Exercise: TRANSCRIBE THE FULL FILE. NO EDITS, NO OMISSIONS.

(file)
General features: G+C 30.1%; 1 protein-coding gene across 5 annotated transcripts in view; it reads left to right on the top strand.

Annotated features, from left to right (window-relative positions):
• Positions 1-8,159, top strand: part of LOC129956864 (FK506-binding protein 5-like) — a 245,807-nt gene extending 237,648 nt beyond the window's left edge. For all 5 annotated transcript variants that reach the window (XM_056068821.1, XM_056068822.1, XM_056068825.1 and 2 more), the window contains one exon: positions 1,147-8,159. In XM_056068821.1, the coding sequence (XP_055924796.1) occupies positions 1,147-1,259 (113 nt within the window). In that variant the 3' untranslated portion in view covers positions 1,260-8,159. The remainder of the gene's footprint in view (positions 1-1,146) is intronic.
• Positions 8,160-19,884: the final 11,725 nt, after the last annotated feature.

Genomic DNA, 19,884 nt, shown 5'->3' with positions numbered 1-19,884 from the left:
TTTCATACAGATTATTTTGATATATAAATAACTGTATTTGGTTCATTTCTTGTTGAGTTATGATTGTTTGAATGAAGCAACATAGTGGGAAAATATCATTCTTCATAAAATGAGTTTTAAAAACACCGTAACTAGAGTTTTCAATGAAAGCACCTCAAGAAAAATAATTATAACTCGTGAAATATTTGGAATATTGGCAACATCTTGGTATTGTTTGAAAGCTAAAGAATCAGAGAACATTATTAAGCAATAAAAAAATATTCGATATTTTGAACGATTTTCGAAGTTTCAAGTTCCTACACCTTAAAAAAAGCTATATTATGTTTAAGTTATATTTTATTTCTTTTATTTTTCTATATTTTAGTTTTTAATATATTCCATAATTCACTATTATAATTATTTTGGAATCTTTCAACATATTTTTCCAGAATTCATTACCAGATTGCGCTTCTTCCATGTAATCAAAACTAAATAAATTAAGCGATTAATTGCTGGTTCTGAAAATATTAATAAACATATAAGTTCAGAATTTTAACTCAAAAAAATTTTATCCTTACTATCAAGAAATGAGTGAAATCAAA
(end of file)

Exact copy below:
General features: G+C 30.1%; 1 protein-coding gene across 5 annotated transcripts in view; it reads left to right on the top strand.

Annotated features, from left to right (window-relative positions):
• Positions 1-8,159, top strand: part of LOC129956864 (FK506-binding protein 5-like) — a 245,807-nt gene extending 237,648 nt beyond the window's left edge. For all 5 annotated transcript variants that reach the window (XM_056068821.1, XM_056068822.1, XM_056068825.1 and 2 more), the window contains one exon: positions 1,147-8,159. In XM_056068821.1, the coding sequence (XP_055924796.1) occupies positions 1,147-1,259 (113 nt within the window). In that variant the 3' untranslated portion in view covers positions 1,260-8,159. The remainder of the gene's footprint in view (positions 1-1,146) is intronic.
• Positions 8,160-19,884: the final 11,725 nt, after the last annotated feature.

Genomic DNA, 19,884 nt, shown 5'->3' with positions numbered 1-19,884 from the left:
TTTCATACAGATTATTTTGATATATAAATAACTGTATTTGGTTCATTTCTTGTTGAGTTATGATTGTTTGAATGAAGCAACATAGTGGGAAAATATCATTCTTCATAAAATGAGTTTTAAAAACACCGTAACTAGAGTTTTCAATGAAAGCACCTCAAGAAAAATAATTATAACTCGTGAAATATTTGGAATATTGGCAACATCTTGGTATTGTTTGAAAGCTAAAGAATCAGAGAACATTATTAAGCAATAAAAAAATATTCGATATTTTGAACGATTTTCGAAGTTTCAAGTTCCTACACCTTAAAAAAAGCTATATTATGTTTAAGTTATATTTTATTTCTTTTATTTTTCTATATTTTAGTTTTTAATATATTCCATAATTCACTATTATAATTATTTTGGAATCTTTCAACATATTTTTCCAGAATTCATTACCAGATTGCGCTTCTTCCATGTAATCAAAACTAAATAAATTAAGCGATTAATTGCTGGTTCTGAAAATATTAATAAACATATAAGTTCAGAATTTTAACTCAAAAAAATTTTATCCTTACTATCAAGAAATGAGTGAAATCAAA